Scimago Lab
powered by Scopus
call: +1.631.629.4327
Mon-Fri 10 am - 2 pm EST


Medical Science Monitor Basic Research


eISSN: 2329-0358

Get your full text copy in PDF

Relevance of Pre-Transplant α-fetoprotein Dynamics in Liver Transplantation for Hepatocellular Cancer

Michał Grąt, Maciej Krasnodębski, Waldemar Patkowski, Karolina Maria Wronka, Łukasz Masior, Jan Stypułkowski, Karolina Grąt, Marek Krawczyk

(Department of General, Transplant and Liver Surgery, Medical University of Warsaw, Warsaw, Poland)

Ann Transplant 2016; 21:115-124

DOI: 10.12659/AOT.894644

BACKGROUND: The magnitude of pre-transplant a-fetoprotein (AFP) changes has been advocated to be a superior predictor of hepatocellular cancer (HCC) recurrence following liver transplantation. The aim of this study was to compare AFP dynamics and last pre-transplant AFP as risk factors for post-transplant HCC recurrence.
MATERIAL AND METHODS: Data of 146 patients after liver transplantation for HCC were analyzed retrospectively.
RESULTS: While last pre-transplant AFP was a significant predictor of microvascular invasion (p=0.006) and poor tumor differentiation (p=0.020), AFP slope was associated only with microvascular invasion (p=0.029). Notably, last pre-transplant AFP (p<0.001), but not AFP slope (p=0.279), was an independent risk factor for recurrence. No significant effects of AFP slope were also found following division of patients into those with pre-transplant AFP <100 (p=0.260) and those with AFP >100 (p=0.178) ng/mL. Moreover, prediction of recurrence based on last pre-transplant AFP was superior (p=0.018) to those based on AFP slope. Recurrence-free survival at 5 years was superior in patients with pre-transplant AFP persistently at (97.3%) or dropping to <100 ng/mL (100.0%) as compared to patients with AFP rising to (75.0%) or persistently at >100 ng/mL (38.4%; p<0.001).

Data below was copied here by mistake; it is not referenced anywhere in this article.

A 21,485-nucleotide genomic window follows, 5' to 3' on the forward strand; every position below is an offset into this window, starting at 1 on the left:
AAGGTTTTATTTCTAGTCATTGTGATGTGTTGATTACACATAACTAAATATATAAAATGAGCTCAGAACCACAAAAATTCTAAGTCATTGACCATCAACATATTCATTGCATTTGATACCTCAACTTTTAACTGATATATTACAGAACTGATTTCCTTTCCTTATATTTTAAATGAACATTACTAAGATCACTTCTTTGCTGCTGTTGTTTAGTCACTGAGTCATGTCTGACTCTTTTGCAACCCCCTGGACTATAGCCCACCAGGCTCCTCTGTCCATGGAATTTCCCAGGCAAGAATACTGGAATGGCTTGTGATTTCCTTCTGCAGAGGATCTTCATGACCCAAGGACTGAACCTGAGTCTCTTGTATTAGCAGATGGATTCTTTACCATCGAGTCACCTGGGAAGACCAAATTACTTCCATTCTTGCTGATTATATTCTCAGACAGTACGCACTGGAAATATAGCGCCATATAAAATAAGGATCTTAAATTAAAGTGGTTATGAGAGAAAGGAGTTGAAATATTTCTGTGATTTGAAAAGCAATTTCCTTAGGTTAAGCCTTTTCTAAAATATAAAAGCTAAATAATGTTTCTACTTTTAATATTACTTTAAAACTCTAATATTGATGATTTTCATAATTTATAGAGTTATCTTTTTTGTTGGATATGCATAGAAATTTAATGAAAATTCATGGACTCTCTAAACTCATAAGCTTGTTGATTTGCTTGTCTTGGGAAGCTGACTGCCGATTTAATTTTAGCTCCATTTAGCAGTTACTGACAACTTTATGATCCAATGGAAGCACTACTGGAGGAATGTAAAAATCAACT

CONCLUSIONS: The risk of post-transplant HCC recurrence is dependent on the last pre-transplant AFP regardless of its previous dynamics.

This paper has been published under Creative Common Attribution-NonCommercial-NoDerivatives 4.0 International (CC BY-NC-ND 4.0) allowing to download articles and share them with others as long as they credit the authors and the publisher, but without permission to change them in any way or use them commercially.
I agree